It wasn’t the way Danica Patrick wanted to go out.
Athletes dream of winning the big game, match or race and riding off into the sunset.
That didn’t happen for Danica Patrick, the most accomplished and inspirational female driver in racing history.
Patrick, 35, crashed out of the Daytona 500, her final NASCAR race, on Sunday. She intends to compete in the Indianapolis 500 in May and retire.
Patrick was driving in the middle of the pack on lap 101 of 200 when a multicar crash involving stars such as former Daytona 500 winner Kevin Harvick, Kasey Kahne and pre-race favorite Brad Keselowski occurred at the front. She was unable to escape the spinning car of Chase Elliott and smashed the front of her number seven Chevrolet. The damages were too substantial for her to continue.
— FOX: NASCAR (@NASCARONFOX) February 18, 2018
While disappointed that she didn’t receive a “storybook” ending, Patrick says she hopes she is remembered for her extraordinary career and not just how it ended.
Patrick made her IndyCar debut for Rahal Letterman Racing in 2005. Perhaps fittingly, she crashed out of her first race as well.
However, what she did in between was nothing short of iconic.
In 2007, Patrick joined Andretti Green Racing, and at the Indy Japan 300 in 2008, she secured her first career victory. By doing so, she became the first woman to ever win a sanctioned open wheel car race.
Patrick set the IndyCar Series record for most consecutive races finished in 2010 with 29.
Eager for a new challenge, Patrick switched to stock car racing full time for the 2012 season.
Patrick began in the Nationwide Series (now called the Xfinity Series), a minor league of sorts for the Sprint Cup Series (now Monster Energy Series). She also competed in ten Sprint Cup series races for Stewart-Haas Racing in 2012, including the Daytona 500. Patrick crashed out of her first Daytona 500 on the second lap.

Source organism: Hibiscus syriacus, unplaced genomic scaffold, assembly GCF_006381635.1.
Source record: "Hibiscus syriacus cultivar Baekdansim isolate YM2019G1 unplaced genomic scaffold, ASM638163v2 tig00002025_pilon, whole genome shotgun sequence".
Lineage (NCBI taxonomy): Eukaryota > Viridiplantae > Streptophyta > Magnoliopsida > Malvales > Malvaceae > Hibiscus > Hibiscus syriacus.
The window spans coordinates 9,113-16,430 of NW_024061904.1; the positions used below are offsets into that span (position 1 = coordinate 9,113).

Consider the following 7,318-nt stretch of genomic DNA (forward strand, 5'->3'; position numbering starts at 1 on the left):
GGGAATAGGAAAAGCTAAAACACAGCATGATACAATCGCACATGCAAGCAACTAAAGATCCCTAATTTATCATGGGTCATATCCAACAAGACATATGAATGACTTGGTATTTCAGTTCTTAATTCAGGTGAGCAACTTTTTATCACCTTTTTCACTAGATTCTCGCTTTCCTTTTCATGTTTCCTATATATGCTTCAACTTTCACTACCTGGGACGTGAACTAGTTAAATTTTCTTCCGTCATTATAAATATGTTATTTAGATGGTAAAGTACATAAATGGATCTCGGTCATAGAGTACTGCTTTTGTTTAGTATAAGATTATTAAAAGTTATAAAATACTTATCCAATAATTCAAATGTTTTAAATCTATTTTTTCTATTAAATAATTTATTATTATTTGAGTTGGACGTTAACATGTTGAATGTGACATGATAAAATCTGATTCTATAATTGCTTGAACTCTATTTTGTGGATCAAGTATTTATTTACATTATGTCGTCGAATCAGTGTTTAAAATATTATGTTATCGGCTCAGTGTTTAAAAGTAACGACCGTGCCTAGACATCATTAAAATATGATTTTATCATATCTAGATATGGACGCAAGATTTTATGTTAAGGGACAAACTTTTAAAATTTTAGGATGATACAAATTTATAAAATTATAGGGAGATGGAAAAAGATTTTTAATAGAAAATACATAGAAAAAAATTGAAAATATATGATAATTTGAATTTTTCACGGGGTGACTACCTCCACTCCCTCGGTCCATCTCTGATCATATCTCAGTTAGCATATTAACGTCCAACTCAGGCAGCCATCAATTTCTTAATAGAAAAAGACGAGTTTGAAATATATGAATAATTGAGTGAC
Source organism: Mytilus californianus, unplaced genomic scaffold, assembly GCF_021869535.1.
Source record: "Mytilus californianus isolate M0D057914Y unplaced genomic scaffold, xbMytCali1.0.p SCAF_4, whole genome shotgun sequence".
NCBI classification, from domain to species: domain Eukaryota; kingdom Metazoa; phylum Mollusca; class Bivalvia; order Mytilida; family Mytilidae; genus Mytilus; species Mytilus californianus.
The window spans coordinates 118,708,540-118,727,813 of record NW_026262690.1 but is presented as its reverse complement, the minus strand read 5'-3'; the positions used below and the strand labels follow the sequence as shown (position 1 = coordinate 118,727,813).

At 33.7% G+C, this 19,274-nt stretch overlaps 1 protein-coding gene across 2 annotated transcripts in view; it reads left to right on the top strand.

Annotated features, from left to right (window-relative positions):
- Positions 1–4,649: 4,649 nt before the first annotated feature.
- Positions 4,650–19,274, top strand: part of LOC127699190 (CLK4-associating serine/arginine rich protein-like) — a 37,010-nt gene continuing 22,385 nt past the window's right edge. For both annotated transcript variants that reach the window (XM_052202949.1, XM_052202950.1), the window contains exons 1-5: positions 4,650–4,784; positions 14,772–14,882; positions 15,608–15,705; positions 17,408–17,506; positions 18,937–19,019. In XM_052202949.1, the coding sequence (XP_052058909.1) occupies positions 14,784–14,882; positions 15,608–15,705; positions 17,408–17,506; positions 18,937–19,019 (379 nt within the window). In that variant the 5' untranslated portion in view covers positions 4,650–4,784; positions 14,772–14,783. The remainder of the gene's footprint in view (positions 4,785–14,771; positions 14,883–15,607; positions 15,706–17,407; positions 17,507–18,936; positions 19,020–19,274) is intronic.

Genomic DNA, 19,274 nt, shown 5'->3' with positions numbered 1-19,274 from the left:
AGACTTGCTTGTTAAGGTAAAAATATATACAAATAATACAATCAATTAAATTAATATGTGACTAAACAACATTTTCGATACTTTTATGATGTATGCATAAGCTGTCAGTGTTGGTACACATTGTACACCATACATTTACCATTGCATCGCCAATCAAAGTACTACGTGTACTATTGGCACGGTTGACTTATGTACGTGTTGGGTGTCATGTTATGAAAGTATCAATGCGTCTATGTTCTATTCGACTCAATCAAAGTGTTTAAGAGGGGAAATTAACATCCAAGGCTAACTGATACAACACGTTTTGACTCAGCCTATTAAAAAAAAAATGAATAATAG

She made history in 2012 by becoming the first woman since 1994 to hold the pole position for a NASCAR race.
In 2013, she competed in the full Sprint Cup Series. That season, Patrick became the first woman to ever win the pole position for a Sprint Cup Series race when she did so for the Daytona 500. In the Daytona 500, she placed higher than any woman had ever placed before when she finished eighth. Patrick also became one of only 14 drivers to ever lead a lap of both the Daytona 500 and the Indianapolis 500.
Patrick’s highest finish in a Cup Series race was fourth place, which she accomplished in 2017.
Her NASCAR career was rather unsuccessful, at least in terms of wins and losses. However, Patrick broke NASCAR’s gender barrier and accomplished many firsts for women in stock car racing. When viewed this way, Patrick’s career was unprecedented, historical and iconic.
In addition to Patrick’s racing accomplishments, she is also well-known for her various acting roles, her partnership with GoDaddy.com and her immense popularity. Patrick has appeared in more Super Bowl commercials than any other celebrity, and, at her peak, was one of the most popular female athletes in the world. Races that Patrick competed in saw a spike in ratings.
However, most significantly, she inspired young girls to follow their dreams and pursue careers in motorsports. NASCAR legend Jimmie Johnson tweeted that Patrick has meant a lot to his young girls.
— Jimmie Johnson (@JimmieJohnson) February 19, 2018
Her NASCAR career may not have ended the way she wanted it to, but Danica Patrick’s impact on the racing industry will endure.